Where to start reading Marian Keyes


One of the most successful Irish authors of all time and queen of contemporary fiction, Marian Keyes is a force to be reckoned with. She’s written 14 novels, published three collections of her journalism, written a cookbook, and won the Irish Book Awards - twice.

Her books are almost universally about people you want to be friends with: even as they go through incredibly difficult things they’re wry, bright, and you can’t help but cheer for them. There are also more serious topics tackled in her novels. It's not often you’d describe a book about going to rehab, the death of your husband or living with debilitating depression as ‘heartwarming’, but Keyes manages it again and again.

This combination of heft and heart has made her one of the most beloved and popular authors writing today, and it’s no wonder that everyone is currently talking about her latest novel, Grown Ups, which came out earlier this month and immediately became a Sunday Times Bestseller.

If you’re not read any Marian Keyes before it can be daunting to know where to begin. Here’s what we recommend.

Watermelon ( 1995)

We start at the beginning, with the first novel Keyes ever wrote. It’s about Claire Walsh, whose husband James leaves her for another woman the day she gives birth. Claire is forced to move back in with her parents while she works out what to do next, how to look after a baby, and what she should do when James comes back into her life. 

It also marks the beginning of a series of five novels all about each Walsh sister – and they’re all a delight. Seeing the sisters through each other’s eyes is oddly thrilling and the Walsh family are so beloved that Keyes wrote a short encyclopaedia of them to sate the appetites of their fans. Read them all in one go or save them between reading other books, either way you’ve got a treat in store.

Sushi for Beginners (2000)

Next, we have something completely different. Lisa is deputy editor of a magazine in London whose life is pulled from underneath her when she’s told to move to Dublin and launch a brand new women's magazine. Sushi for Beginners follows Lisa, neurotic writer Ashling and Ashling’s best friend, stay-at-home mother Clodgah, in the months up to the magazine’s launch as they all try to figure out what’s missing in their apparently enviable lives. 

So much of the humour in Keyes’s novels comes from the outrageous characters, but she’s adept at making you empathise with them even while you’re laughing and this book is the perfect example.


Lucy Sullivan is Getting Married (1996)

After several books set in Ireland, it’s time for a quick stop in London. Lucy Sullivan visits a fortune teller with her friends, and is told there's marriage in her future. Initially dubious, when the predictions for her friends all start to come true Lucy decides to take things a little more seriously and find her Mr. Right. Cue plenty of dates, a string of disasters, a long list of potential husbands and a very gripping read.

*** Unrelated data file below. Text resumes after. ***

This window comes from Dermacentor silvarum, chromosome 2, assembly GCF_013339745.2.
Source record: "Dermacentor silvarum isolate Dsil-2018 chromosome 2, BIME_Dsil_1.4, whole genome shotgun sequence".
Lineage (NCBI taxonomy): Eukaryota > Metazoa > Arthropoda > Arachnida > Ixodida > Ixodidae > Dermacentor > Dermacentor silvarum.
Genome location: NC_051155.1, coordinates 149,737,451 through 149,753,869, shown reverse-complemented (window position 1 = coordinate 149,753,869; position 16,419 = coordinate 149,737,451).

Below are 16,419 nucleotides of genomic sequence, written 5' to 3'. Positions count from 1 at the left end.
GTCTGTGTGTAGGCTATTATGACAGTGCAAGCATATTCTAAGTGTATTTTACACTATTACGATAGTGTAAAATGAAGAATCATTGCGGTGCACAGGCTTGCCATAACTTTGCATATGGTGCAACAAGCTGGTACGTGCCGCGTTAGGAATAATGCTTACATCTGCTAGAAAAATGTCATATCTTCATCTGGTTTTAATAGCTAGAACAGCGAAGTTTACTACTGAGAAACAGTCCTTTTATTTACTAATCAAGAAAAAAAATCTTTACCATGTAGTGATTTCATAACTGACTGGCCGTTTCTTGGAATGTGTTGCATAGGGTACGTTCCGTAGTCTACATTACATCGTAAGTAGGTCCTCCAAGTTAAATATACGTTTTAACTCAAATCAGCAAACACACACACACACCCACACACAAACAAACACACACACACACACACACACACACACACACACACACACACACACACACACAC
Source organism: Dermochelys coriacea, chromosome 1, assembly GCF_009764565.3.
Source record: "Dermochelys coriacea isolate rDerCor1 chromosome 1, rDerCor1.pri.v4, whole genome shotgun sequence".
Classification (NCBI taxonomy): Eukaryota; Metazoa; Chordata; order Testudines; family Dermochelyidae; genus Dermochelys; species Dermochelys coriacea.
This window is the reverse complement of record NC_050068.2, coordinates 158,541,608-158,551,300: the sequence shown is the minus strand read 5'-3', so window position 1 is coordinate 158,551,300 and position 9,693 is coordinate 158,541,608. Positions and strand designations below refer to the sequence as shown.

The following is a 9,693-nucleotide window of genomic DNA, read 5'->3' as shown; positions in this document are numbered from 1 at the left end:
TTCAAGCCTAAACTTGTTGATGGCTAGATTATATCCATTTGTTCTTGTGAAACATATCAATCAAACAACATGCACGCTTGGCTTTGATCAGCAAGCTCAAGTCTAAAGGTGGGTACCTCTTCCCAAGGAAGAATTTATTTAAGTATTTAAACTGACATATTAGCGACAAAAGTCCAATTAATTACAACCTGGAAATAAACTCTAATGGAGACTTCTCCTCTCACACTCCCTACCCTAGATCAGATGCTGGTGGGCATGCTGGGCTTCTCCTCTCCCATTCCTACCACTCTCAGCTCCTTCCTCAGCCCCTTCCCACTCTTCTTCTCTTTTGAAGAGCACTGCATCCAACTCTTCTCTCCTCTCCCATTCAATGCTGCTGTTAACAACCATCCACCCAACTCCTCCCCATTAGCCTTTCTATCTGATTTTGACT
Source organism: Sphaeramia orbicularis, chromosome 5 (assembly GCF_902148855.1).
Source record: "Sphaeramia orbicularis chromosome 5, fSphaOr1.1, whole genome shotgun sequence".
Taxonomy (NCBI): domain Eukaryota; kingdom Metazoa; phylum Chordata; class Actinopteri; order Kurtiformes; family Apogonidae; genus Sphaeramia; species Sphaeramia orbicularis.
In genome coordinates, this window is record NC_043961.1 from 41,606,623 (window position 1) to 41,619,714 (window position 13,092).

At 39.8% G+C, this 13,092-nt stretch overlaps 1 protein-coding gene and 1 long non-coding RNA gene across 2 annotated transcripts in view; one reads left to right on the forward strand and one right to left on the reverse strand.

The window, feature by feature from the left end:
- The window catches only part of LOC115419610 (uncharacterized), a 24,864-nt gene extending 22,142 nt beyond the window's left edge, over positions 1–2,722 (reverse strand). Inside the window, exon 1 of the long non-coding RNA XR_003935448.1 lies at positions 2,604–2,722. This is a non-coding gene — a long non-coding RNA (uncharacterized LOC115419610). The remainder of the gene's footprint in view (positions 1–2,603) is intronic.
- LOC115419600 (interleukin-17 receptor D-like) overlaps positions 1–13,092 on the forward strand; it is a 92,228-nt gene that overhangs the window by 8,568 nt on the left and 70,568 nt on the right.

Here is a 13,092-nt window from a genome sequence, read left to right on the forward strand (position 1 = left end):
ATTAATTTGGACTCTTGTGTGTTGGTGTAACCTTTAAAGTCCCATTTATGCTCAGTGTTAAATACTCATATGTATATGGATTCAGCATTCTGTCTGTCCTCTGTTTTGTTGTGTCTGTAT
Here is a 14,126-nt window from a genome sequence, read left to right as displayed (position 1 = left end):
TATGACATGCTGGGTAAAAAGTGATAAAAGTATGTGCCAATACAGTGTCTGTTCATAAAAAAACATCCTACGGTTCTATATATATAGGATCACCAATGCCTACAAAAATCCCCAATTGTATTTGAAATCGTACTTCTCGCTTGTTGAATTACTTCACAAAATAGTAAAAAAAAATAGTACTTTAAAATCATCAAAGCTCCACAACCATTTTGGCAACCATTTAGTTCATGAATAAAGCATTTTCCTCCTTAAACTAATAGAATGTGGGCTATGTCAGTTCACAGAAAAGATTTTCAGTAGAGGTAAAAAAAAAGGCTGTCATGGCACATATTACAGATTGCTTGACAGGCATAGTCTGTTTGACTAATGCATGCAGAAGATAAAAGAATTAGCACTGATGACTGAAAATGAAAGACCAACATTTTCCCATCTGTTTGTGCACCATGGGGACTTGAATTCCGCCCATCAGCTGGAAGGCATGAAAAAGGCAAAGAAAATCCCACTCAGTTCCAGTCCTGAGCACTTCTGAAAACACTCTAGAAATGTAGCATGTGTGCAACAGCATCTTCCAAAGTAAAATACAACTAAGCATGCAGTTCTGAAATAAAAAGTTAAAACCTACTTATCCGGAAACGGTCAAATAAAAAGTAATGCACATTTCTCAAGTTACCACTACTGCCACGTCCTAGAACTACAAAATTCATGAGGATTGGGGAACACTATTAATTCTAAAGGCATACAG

Keyes herself describes this as one of her favourites: ‘I wanted to write about a single girl in London who goes out with eejit after eejit, you know, because that was really the life I had led’ - something most of us can relate to.


This Charming Man (2008)

Although all of Keyes’s books make for a powerful reading experience This Charming Man has a certain severity tackling subjects still reflected in today’s headlines. of her novels and a story that is still reflected in today’s headlines. It is the story of a charismatic politician and the women he has abused.

It’s frankness and unflinching look at domestic abuse is at times hard to read, but the kindness with which the book is written makes it truly special. Readers clearly agree: the Irish public voted for the novel to win the Popular Fiction Award at the 2009 Irish Book Awards.

This Duvet (2001)

Once you have a flavour of the novels, you’ll probably be curious about the woman behind these incredible stories, and reading through collections of her journalism is a good place to start with Under the Duvet being the first. 

Her 200,000 Twitter followers will attest to the fact that Keyes is charming and compelling whether she’s talking about feminism, Strictly Come Dancing, or what the weather is doing to next door’s bins, and Under The Duvet is covers similar musings. Funny and poignant, it's a wonderful thing to dip in and out of when you need to escape reality for a while.


The Break (2017)

Having read about Keyes and her husband Tony, aka ‘Himself’, you’ll be better placed to read The Break - a musing on long-term relationships. Amy and Hugh are in their 40s when Hugh declares he wants a six-month break from their marriage so that he can go around south-east Asia and possibly sleep with other women. The foundations that Amy has built her life on are thoroughly shaken and the rest of the novel follows the crisis she has a result. 

So many of Keyes’s books deal with young women and their lives because that’s where she was when she was writing them, but The Break feels like it's a novel that's growing up with her – and all the better for it.


Grown Ups (2020)

To finish, we have the latest Keyes’s novel. Grown Ups is about the three Casey brothers, their wives and their children all spend a lot of time together, and on the surface everything seems to be wonderful. But when Cara, one of the brother’s wives, gets concussion and starts spilling family secrets at a birthday party, everyone realises that their ideal family isn’t as perfect as they’ve all been pretending it is. 

Grown Ups combines all of the standout elements of Keyes’s books so far with her trademark lightness of touch and unwillingness to look away from the more unpleasant aspects of life.

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